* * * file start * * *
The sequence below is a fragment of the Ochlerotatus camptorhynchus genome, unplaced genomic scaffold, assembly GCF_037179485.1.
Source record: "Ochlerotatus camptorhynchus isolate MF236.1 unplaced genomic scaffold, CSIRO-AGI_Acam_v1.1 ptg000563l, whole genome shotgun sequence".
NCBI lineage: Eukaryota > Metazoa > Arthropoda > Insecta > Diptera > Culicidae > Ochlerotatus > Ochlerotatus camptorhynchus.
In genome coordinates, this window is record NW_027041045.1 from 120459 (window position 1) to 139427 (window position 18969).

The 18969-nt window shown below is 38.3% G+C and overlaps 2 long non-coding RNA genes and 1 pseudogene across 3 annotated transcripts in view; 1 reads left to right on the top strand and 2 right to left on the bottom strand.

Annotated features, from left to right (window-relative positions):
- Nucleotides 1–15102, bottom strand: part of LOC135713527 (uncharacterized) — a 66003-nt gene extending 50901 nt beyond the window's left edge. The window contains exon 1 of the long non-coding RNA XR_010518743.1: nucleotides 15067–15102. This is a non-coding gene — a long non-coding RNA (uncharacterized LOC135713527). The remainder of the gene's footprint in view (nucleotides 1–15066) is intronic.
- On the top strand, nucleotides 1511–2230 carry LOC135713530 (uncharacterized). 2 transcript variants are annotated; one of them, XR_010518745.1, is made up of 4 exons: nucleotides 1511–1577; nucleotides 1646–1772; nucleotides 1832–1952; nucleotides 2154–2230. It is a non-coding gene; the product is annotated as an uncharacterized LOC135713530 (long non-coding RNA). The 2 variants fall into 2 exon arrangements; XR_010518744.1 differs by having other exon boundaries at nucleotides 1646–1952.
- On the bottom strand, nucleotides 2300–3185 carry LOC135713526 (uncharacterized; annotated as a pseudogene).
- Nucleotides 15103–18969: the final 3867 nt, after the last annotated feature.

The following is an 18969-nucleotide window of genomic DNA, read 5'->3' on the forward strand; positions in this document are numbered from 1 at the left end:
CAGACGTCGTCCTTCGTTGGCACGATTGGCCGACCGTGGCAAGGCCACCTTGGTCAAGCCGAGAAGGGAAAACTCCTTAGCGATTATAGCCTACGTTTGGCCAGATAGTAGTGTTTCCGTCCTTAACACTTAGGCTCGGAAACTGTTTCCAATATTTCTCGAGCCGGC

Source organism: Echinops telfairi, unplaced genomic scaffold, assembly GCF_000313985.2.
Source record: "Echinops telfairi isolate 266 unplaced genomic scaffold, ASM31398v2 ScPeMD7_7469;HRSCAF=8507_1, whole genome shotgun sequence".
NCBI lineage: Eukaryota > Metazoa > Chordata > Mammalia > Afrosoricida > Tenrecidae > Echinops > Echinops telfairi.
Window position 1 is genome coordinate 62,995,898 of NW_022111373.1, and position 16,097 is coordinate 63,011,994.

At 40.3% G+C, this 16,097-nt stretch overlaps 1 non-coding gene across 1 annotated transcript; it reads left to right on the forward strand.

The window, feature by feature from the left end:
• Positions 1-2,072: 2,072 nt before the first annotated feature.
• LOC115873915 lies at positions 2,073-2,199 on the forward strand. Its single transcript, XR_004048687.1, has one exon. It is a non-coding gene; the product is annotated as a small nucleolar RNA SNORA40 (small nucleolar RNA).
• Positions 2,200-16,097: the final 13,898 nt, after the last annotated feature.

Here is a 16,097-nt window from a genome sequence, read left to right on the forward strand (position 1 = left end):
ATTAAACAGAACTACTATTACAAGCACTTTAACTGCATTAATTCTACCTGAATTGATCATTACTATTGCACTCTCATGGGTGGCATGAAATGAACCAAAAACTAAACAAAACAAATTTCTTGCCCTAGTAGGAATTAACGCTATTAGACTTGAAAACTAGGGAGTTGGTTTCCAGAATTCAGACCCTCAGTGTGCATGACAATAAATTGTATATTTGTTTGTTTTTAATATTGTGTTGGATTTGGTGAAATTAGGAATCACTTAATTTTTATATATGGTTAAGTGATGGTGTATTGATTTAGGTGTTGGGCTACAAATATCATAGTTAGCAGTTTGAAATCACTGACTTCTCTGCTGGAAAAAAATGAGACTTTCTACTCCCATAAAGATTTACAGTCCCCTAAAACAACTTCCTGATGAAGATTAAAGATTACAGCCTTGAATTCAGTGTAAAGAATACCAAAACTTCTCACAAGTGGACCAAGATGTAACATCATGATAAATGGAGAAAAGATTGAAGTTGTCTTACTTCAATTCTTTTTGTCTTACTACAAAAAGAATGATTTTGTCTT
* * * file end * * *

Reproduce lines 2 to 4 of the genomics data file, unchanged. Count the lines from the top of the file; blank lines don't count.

Source record: "Ochlerotatus camptorhynchus isolate MF236.1 unplaced genomic scaffold, CSIRO-AGI_Acam_v1.1 ptg000563l, whole genome shotgun sequence".
NCBI lineage: Eukaryota > Metazoa > Arthropoda > Insecta > Diptera > Culicidae > Ochlerotatus > Ochlerotatus camptorhynchus.
In genome coordinates, this window is record NW_027041045.1 from 120459 (window position 1) to 139427 (window position 18969).